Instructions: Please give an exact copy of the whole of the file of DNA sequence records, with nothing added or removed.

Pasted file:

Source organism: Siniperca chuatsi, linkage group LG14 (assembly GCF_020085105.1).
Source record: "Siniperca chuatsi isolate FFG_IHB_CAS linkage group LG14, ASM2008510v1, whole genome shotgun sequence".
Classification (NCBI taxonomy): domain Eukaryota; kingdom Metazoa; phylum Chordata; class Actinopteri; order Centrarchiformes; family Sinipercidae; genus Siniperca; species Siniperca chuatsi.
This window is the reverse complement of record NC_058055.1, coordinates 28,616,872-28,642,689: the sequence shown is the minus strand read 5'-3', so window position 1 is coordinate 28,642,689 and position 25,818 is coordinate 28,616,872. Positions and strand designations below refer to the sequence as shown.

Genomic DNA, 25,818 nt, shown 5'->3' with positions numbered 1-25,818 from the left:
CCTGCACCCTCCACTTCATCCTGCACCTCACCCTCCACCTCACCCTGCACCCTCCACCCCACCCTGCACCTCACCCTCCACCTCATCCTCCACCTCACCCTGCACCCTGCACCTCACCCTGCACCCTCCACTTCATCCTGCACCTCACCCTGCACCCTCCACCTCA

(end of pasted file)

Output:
Source organism: Siniperca chuatsi, linkage group LG14 (assembly GCF_020085105.1).
Source record: "Siniperca chuatsi isolate FFG_IHB_CAS linkage group LG14, ASM2008510v1, whole genome shotgun sequence".
Classification (NCBI taxonomy): domain Eukaryota; kingdom Metazoa; phylum Chordata; class Actinopteri; order Centrarchiformes; family Sinipercidae; genus Siniperca; species Siniperca chuatsi.
This window is the reverse complement of record NC_058055.1, coordinates 28,616,872-28,642,689: the sequence shown is the minus strand read 5'-3', so window position 1 is coordinate 28,642,689 and position 25,818 is coordinate 28,616,872. Positions and strand designations below refer to the sequence as shown.

Genomic DNA, 25,818 nt, shown 5'->3' with positions numbered 1-25,818 from the left:
CCTGCACCCTCCACTTCATCCTGCACCTCACCCTCCACCTCACCCTGCACCCTCCACCCCACCCTGCACCTCACCCTCCACCTCATCCTCCACCTCACCCTGCACCCTGCACCTCACCCTGCACCCTCCACTTCATCCTGCACCTCACCCTGCACCCTCCACCTCA